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Case History: A tadpole morbidity and mortality event affecting an estimated 1,000 Green Frog (Lithobates clamitans) tadpoles occurred in June of 2017 at a lake in Wisconsin, USA.

Sick tadpoles were observed swimming in circles on the surface in one direction only, swimming upside down, and unable to swim forward or down. Large numbers of dead tadpoles were seen on the shore and on the bottom of the lake.

Gross Findings: On external examination of a Gosner stage 41 tadpole, no significant abnormalities were seen (Fig. 1A).  On internal examination, fat bodies were present, and the tadpole was in good nutritional condition. A moderate amount of transparent fluid (ascites) was present in the coelomic cavity. The liver and spleen were markedly pale and enlarged (Fig. 1B). There was irregular thickening of the intestinal wall and the mesonephros were moderately pale and enlarged. The gastrointestinal tract was full of apparently normal ingesta. 

Left side show underside of tadepole and right side shows liver and spleen of tadpole.
Figure 1. Gosner stage 41 Green Frog (Lithobates clamitans) tadpole. (A) There are no apparent external abnormalities. (B)The liver and spleen are markedly pale and enlarged.

Histopathological Findings: In multiple organs, including the liver, spleen, and kidney, there is acute, severe, multifocal to diffuse necrosis associated with myriad numbers of infiltrating 4- to 6-µm spherical spores (Figs. 2A and 2B). Inflammation is minimal to non-existent.

Photomicrographs of liver from a Green Frog tadpole
Figure 2. Liver from a Green Frog (Lithobates clamitans) tadpole. (A) Over 90% of the organ is infiltrated, effaced and replaced by protozoal spores (Perkinsea) admixed with necrotic debris. (B) Perkinsea spores are 4 to 6-µm in diameter spherical structures with thick, deep basophilic walls, and granular pale basophilic cytoplasm. H&E stain.  

Ancillary Diagnostic Tests: Pathogenic Perkinsea Clade of frogs, the etiologic agent of Severe Perkinsea Infection of frogs, was detected in the liver by PCR and sequencing of the small subunit (18S) rRNA gene.

Morphologic Diagnosis: Acute, severe, diffuse hepatocellular necrosis with intralesional protozoal spores.

Disease: Severe Perkinsea Infection

Etiology: Perkinsea is a protozoan parasite belonging to the phylum Perkinsozoa. Within this phylum, Perkinsea protists are classified as a distinct group referred to as the Pathogenic Perkinsea Clade of Frogs.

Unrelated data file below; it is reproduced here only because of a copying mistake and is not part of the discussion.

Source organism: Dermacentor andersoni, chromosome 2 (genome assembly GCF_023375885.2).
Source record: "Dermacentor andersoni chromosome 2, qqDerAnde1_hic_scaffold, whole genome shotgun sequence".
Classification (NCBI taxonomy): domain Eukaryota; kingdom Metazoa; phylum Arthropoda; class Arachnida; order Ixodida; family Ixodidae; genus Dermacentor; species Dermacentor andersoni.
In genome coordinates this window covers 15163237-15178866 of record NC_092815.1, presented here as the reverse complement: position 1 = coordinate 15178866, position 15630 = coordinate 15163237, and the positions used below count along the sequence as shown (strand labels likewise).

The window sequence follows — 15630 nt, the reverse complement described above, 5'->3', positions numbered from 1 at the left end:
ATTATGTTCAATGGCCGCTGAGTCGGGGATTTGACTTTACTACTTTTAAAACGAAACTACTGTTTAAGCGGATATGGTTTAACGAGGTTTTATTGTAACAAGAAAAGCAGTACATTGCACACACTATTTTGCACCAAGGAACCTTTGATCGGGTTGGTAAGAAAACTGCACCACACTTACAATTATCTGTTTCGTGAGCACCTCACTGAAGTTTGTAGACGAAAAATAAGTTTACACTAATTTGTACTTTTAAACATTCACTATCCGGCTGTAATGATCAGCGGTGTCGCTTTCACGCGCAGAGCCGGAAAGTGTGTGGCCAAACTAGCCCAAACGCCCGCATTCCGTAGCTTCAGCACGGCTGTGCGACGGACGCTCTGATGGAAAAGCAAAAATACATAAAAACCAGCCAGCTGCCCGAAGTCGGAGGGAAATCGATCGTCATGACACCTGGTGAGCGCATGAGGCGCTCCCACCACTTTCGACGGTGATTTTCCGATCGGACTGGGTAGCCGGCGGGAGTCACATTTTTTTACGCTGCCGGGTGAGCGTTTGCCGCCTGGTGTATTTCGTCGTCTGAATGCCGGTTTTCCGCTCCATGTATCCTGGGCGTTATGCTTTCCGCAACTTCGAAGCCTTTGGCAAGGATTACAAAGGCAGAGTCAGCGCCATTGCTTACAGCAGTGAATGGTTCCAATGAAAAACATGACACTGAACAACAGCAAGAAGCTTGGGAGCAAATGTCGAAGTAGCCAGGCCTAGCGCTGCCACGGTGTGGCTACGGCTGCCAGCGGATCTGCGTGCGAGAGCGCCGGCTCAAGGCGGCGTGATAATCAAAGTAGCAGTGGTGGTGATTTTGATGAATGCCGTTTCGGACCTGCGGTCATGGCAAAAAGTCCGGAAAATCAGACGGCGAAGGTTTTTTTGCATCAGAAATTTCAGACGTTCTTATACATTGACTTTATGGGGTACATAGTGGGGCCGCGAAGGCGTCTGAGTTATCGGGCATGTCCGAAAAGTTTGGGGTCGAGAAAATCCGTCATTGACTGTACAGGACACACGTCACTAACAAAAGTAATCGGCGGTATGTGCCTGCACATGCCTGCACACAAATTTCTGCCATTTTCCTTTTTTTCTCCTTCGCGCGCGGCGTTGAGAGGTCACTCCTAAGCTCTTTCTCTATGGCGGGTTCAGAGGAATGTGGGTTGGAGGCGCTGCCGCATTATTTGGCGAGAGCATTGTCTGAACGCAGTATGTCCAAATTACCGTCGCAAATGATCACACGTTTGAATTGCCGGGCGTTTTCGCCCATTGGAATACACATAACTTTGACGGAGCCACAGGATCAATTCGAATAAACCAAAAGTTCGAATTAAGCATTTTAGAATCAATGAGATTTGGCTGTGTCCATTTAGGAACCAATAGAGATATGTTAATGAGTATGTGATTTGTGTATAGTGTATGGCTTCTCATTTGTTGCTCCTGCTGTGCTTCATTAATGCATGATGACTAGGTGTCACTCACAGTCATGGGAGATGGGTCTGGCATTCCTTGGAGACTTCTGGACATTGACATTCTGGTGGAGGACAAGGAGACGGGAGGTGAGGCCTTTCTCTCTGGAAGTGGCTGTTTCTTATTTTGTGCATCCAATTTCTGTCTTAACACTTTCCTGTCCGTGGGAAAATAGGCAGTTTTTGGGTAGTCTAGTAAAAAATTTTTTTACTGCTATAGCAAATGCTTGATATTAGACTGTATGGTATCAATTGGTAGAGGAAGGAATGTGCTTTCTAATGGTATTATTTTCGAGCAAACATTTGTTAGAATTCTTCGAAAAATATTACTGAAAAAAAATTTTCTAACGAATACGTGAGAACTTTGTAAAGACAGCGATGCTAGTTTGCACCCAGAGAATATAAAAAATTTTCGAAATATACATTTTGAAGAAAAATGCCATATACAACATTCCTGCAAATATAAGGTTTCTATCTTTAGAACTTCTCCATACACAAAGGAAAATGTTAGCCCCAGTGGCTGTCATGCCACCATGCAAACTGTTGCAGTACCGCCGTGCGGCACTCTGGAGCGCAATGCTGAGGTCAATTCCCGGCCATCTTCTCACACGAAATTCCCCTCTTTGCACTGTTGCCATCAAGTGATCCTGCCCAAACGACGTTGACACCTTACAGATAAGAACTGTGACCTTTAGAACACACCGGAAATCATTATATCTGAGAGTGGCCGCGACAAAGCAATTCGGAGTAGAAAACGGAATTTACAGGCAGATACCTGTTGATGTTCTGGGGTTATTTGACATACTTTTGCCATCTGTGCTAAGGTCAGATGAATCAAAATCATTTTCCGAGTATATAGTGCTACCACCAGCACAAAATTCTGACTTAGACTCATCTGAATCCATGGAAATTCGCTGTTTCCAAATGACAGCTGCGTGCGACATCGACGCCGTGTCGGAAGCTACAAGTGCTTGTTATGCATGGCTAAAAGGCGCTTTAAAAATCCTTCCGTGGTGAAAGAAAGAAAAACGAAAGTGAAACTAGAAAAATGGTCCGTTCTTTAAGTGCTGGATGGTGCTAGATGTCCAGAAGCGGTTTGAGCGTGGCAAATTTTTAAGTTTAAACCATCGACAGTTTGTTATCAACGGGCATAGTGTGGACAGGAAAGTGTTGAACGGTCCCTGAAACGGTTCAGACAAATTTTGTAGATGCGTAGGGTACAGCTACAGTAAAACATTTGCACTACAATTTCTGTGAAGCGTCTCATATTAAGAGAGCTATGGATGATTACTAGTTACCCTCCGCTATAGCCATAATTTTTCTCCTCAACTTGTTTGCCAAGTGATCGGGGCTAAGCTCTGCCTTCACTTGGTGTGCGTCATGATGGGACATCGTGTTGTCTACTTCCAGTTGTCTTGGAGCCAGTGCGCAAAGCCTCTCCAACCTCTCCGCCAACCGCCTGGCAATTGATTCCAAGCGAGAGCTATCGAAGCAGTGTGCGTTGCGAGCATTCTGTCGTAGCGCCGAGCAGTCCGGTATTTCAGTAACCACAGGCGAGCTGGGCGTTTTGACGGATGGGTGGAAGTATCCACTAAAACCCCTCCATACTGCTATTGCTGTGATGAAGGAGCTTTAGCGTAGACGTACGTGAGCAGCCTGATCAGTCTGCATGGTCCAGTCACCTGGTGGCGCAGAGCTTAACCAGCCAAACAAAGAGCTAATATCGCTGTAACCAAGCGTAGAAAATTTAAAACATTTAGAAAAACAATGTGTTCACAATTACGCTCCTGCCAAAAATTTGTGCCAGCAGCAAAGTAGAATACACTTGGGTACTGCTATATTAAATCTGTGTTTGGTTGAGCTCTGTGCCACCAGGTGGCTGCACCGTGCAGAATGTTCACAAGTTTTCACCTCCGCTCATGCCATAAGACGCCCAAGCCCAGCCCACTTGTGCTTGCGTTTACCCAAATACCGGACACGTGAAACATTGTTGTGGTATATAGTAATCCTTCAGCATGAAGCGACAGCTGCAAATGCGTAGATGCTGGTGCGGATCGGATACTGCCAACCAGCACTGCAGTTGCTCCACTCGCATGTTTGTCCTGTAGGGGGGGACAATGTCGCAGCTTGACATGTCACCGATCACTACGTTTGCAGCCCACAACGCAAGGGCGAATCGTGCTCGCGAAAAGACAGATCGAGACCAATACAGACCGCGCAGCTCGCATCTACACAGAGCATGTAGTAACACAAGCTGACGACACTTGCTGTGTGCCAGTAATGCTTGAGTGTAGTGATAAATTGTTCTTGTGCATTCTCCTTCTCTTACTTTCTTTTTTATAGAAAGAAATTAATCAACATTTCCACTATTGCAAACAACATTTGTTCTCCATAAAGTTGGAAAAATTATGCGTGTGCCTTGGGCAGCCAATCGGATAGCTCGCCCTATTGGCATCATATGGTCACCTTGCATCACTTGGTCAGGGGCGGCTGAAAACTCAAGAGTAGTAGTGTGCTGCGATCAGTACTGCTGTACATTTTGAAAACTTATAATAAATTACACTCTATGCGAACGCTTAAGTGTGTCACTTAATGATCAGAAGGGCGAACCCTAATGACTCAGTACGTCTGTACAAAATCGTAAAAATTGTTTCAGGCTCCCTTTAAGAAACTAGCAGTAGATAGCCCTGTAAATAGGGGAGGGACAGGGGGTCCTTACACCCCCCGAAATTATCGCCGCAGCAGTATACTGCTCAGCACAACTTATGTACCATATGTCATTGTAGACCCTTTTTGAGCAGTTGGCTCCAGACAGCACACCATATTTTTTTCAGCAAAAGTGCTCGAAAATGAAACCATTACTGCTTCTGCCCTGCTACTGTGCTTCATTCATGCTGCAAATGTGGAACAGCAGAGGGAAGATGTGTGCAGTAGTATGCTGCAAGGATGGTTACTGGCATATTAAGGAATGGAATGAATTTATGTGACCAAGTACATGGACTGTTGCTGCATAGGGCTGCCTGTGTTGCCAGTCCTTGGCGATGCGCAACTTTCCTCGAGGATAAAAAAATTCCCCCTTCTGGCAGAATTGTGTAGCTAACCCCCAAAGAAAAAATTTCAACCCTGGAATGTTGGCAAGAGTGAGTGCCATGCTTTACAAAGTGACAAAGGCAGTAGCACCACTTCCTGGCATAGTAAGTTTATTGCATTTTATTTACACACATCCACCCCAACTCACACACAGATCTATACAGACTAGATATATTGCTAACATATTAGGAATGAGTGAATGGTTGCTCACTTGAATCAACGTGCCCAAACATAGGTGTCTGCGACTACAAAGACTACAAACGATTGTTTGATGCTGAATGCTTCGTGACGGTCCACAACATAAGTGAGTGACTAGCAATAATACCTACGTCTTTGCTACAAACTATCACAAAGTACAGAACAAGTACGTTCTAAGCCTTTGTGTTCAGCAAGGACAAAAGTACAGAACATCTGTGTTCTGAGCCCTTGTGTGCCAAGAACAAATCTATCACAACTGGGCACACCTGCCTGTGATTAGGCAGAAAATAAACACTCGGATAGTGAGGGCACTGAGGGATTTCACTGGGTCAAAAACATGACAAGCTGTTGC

Distribution: Widespread in North America, in subtropical, temperate, and boreal habitats. Severe Perkinsea Infection has also been documented in a population of captive Hyla arborea (European tree frog) in the United Kingdom.

Seasonality: Severe Perkinsea Infection occurs in tadpoles, and seasonality is therefore dependent on the breeding habits of the affected species. In temperate regions, mortality events tend to occur between June and September; in subtropical regions, events may occur year-round.

Host range: Severe Perkinsea Infection has been documented in Lithobates spp. (Green Frog), Hylidae sp. (such as Pseudacris crucifer (Spring Peeper)), Acris gryllus (Southern Cricket Frog), Rana spp. ((such as Rana sylvatica (Wood Frog) and Rana servosa (Dusky Gopher Frog)).

Transmission: Unknown, however spores are highly resistant and capable of remaining viable for long periods of time. Therefore, an environmental source of infection has been postulated.

Clinical signs: Erratic swimming, buoyancy abnormalities (unable to dive), bloating, gaping, and lethargy have been reported.

Diagnosis:

  1. Compatible histopathologic findings (multiorgan necrosis with organs infiltrated by myriad numbers of extra- and intracellular protists consistent in morphology with Perkinsea protozoa).
  2. Positive PCR testing followed by identification by sequencing of the small subunit (18S) rRNA gene from one or more internal organs.

Public health concerns: None currently identified.

Wildlife population impacts: Severe Perkinsea Infection has been associated with tadpole mass mortality events in the USA and is believed to be the third most common infectious disease of amphibians in North America. It has been estimated that >95% of infected tadpoles die during these events. This disease is therefore of concern to conservationists and continues to be studied.

References:

  • Isidoro-Ayza M, Lorch JM, Grear DA, Winzeler M, Calhoun DL, Barichivich WJ. 2017. Pathogenic lineage of Perkinsea associated with mass mortality of frogs across the United States. Sci Rep. 7(1):10288. https://doi.org/10.1038/s41598-017-10456-1.
  • Isidoro-Ayza M, Grear DA, Chambouvet A. 2019. Pathology and Case Definition of Severe Perkinsea Infection of Frogs. Vet Pathol. 56(1):133-142.
  • Smilansky V, Jirků M, Milner DS, Ibáñez R, Gratwicke B, Nicholls A, Lukeš J, Chambouvet A, Richards TA. 2021. Expanded host and geographic range of tadpole associations with the Severe Perkinsea Infection group. Biol Lett. 17(6):20210166. https://doi.org/10.1098/rsbl.2021.0166.

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